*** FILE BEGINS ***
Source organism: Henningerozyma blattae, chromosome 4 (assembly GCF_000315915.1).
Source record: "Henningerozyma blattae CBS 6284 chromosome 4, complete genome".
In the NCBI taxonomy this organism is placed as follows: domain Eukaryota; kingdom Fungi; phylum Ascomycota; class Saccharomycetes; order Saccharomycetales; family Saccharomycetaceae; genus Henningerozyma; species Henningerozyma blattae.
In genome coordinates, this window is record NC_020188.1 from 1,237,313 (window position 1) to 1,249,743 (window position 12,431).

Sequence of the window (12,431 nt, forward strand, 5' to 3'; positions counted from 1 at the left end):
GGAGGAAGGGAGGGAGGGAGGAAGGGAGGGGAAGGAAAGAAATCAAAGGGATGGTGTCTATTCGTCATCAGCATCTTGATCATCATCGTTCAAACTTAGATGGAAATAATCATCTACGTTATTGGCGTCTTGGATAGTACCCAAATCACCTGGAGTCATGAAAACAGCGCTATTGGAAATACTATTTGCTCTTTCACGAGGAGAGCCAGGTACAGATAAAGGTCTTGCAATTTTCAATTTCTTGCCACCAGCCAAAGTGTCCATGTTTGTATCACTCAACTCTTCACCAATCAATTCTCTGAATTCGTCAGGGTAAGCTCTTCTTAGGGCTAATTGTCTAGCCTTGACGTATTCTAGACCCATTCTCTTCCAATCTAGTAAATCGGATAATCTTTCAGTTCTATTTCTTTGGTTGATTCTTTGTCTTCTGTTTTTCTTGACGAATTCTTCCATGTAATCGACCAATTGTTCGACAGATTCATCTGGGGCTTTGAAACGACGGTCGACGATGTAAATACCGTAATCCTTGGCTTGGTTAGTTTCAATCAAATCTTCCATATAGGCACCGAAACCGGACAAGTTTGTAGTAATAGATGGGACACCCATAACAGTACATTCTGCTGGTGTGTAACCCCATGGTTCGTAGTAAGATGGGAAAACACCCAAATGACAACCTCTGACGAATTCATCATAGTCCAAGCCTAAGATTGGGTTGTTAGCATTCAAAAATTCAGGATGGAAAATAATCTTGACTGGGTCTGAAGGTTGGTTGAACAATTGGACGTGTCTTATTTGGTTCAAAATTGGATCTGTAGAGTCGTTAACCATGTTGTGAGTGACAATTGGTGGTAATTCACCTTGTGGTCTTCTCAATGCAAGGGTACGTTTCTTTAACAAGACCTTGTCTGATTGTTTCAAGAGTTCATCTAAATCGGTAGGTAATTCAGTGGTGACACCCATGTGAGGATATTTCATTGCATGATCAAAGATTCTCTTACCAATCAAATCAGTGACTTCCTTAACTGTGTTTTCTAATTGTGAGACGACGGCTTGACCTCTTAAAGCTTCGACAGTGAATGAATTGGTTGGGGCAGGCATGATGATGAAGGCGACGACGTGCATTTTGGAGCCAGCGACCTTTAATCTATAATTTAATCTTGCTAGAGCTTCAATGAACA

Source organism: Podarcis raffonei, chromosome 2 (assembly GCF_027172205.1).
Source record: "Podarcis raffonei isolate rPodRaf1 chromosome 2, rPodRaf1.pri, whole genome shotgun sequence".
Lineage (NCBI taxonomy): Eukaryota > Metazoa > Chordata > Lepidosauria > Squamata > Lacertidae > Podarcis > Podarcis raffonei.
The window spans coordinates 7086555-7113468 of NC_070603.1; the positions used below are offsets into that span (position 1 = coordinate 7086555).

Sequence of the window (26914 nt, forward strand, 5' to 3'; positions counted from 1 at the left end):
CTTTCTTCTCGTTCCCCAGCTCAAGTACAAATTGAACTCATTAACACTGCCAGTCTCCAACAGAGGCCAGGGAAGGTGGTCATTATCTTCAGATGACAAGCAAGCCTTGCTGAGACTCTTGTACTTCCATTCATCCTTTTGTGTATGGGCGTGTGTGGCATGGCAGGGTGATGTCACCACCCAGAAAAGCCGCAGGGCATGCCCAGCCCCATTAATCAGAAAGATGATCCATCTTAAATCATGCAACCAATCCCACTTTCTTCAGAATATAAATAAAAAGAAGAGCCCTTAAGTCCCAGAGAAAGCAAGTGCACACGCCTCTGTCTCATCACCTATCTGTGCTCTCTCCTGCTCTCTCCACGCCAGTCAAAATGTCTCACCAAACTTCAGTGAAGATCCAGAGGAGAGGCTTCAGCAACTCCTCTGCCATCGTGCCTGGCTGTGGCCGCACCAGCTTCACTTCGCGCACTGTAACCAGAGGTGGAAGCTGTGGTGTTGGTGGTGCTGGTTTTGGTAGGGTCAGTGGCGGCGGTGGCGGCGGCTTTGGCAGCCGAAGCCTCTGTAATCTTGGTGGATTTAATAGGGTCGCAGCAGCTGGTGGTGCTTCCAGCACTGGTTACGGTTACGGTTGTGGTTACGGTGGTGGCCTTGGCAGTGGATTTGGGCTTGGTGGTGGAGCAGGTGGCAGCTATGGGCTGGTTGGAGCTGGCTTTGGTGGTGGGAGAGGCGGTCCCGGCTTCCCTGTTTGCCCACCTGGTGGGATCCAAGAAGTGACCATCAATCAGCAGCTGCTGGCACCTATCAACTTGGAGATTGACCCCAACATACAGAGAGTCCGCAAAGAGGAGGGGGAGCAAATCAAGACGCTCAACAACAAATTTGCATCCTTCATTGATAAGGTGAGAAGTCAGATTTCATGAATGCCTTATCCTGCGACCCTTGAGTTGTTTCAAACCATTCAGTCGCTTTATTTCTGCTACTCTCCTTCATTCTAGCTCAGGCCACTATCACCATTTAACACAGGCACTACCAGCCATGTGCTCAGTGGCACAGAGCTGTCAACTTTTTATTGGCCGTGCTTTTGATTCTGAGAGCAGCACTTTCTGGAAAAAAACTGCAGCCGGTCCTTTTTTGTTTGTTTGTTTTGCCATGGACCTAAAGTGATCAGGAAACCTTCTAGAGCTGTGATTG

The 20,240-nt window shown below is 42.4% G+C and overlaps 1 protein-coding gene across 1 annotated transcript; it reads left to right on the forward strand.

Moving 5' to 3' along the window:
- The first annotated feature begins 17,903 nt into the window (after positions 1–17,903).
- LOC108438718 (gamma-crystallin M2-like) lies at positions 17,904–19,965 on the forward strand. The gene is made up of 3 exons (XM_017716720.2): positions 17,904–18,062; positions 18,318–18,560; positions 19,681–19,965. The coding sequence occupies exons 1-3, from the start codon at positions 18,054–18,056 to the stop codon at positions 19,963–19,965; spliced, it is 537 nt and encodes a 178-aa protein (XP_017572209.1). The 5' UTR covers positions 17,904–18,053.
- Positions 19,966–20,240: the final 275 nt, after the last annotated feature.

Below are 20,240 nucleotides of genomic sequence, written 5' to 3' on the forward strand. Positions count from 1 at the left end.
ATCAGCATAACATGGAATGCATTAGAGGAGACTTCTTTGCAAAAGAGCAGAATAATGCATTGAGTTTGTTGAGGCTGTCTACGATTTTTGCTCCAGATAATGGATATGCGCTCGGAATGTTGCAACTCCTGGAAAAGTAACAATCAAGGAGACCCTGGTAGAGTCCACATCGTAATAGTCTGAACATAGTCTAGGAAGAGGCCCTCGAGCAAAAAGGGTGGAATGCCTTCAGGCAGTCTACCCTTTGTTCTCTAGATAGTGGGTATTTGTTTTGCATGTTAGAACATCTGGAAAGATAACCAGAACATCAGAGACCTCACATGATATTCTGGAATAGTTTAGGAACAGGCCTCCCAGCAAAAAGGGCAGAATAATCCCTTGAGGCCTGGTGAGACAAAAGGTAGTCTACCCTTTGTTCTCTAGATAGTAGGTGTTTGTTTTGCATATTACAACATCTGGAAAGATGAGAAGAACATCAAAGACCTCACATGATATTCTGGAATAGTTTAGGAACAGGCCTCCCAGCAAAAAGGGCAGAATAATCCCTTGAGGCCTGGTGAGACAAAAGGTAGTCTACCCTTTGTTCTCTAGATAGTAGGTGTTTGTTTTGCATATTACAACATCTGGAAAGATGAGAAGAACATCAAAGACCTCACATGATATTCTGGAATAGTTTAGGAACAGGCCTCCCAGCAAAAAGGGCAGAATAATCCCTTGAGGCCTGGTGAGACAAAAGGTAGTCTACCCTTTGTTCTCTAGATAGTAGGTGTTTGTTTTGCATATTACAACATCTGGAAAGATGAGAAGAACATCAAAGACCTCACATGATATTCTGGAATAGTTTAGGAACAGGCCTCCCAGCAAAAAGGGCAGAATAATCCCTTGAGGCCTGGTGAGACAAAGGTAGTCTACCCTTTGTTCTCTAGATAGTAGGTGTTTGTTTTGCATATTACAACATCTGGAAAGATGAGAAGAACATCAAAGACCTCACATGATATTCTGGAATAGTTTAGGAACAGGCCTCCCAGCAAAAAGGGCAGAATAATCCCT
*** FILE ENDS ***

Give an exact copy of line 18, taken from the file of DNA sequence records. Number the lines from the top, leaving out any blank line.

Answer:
Below are 20,240 nucleotides of genomic sequence, written 5' to 3' on the forward strand. Positions count from 1 at the left end.